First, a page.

Where the Crawdads Sing Review

Crossing a John Grisham style potboiler with the 1994 Jodie Foster woman in the wild pic Nell begets Where the Crawdads Sing. This is the adaptation of the hugely popular 2018 bestseller from Delia Owens (so well known that Taylor Swift offered to contribute an end credits tune called “Carolina”).

That’s North Carolina beginning in 1953 where Kya lives in the marshland with her alcoholic father, abused mother, and siblings. One by one they all flee until the seven-year-old is all by her lonesome. She sells mussels to the married local store purveyors (Michael Hyatt and Sterling Macer Jr.) to make ends meet. Kya attempts an education, but the harassment of schoolmates makes that a one-day excursion.

As she grows into a young woman (played by Daisy Edgar-Jones), her interest in arts and nature hints at a promising career. The screenplay concentrates on Kya’s two romances. The first is with Tate (Taylor John Smith), who helps her learn to read and write before he’s slated to go away to college. The second is with star quarterback Chase (Harris Dickinson) whose union with The Marsh Girl (as the townsfolk call her) is his little secret.

For those uninitiated with the source material (this includes me), I’ll be careful not to wade into heavy spoiler territory. It’s not revealing too much to say that Kya’s publishing future is interrupted by a murder trial where she’s defended by David Strathairn’s dignified counselor.

Crawdads is all about Kya’s many experiences with abandonment. Part of the problem is that both of her beaus are blank slates. I never felt the chemistry between the Kya/Tate or Kya/Chase connections as much as they’re just presented to the audience. And that assisted in abandoning my own investment in the proceedings… both romantically and legally.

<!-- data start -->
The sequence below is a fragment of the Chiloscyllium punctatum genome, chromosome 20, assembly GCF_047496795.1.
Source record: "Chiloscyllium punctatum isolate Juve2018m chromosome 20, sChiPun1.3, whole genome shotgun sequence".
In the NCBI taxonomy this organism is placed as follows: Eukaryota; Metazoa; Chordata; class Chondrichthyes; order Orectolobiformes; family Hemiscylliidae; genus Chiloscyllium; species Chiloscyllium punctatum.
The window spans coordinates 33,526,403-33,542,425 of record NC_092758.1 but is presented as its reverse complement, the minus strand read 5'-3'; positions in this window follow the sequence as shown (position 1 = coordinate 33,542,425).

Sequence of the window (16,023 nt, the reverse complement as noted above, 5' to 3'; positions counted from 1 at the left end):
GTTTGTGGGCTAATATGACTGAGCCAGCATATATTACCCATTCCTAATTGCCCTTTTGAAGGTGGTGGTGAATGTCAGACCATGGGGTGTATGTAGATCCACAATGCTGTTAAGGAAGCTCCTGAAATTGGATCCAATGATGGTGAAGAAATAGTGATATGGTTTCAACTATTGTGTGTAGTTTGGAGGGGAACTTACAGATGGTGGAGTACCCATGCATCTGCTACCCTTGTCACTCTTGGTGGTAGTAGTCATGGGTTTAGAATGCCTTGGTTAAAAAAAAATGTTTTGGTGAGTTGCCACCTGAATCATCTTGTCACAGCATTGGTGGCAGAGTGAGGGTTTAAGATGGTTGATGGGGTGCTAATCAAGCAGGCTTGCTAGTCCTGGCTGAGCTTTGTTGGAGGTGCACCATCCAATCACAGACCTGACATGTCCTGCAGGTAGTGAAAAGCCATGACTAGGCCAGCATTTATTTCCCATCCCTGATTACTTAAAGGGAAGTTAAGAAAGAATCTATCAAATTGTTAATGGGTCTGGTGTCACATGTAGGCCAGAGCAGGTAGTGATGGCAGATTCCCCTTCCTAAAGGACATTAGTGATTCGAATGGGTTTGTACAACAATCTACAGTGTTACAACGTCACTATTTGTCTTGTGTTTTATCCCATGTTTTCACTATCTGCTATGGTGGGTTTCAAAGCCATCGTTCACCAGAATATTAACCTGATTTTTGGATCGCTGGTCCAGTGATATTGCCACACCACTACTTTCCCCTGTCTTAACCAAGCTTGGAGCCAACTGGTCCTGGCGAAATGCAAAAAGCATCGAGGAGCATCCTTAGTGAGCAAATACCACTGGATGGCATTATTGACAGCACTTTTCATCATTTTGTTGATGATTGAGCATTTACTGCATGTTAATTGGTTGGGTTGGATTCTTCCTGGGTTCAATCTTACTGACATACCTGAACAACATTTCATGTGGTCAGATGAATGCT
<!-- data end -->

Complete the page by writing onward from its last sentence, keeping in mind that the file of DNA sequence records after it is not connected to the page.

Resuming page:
The screenplay never finds the right balance between the trial and the trials of our heroine away from the courtroom. From Edgar-Jones on down, the performances are serviceable but nothing beyond that. Crawdads has beautiful scenery to be sure. I wanted a more compelling story to occur there.

** (out of four)

Oscar Predictions: Where the Crawdads Sing

Delia Owens had a massive bestseller released in 2018 with Where the Crawdads Sing and the North Carolina set mystery’s film adaptation is out on Friday. Directed by Olivia Newman, the cast of mostly relative unknowns includes Daisy Edgar-Jones, Taylor John Smith, and Harris Dickinson.

The review embargo is lifted and critical reaction is mixed at best. With a 38% Rotten Tomatoes rating, it’s safe to assume awards voters will ignore it… with one possible exception.

A big fan of the source material, superstar Taylor Swift composed the track “Carolina” for the soundtrack. If the Academy nominates it in Best Original Song, that practically guarantees Oscar night performances from Swift and Lady Gaga (whose Top Gun: Maverick ballad “Hold My Hand” should be a no brainer for the final five). Gaga’s chances are considerably stronger, but it could be tempting to bring that double star power to the evening’s festivities. My Oscar Prediction posts will continue…

Where the Crawdads Sing Box Office Prediction

The actual actors in Where the Crawdads Sing are not the most recognizable individuals involved in the production. Opening July 15th, the mystery drama is produced by Reese Witherspoon. It features an original song titled “Carolina” by Taylor Swift. Perhaps most important to the box office viability, it’s based on a huge bestseller by Delia Owens.

Directed by Olivia Newman, the cast includes Daisy Edgar-Jones, Taylor John Smith, Harris Dickinson, and David Strathairn. With a budget of just over $40 million, Sony is banking on a sizable female audience that led the source material to eventually sell 12 million copies. In 2019, it sold more copies than any other adult novel.

I will cop to be unfamiliar with the book’s existence. However, I’m not the target demo. With those kind of sales, there should be a built-in crowd tailor-made for the adaptation. Estimates on other sites are as low as $10 million and as high as $25 million. This should at least place in the middle of that range.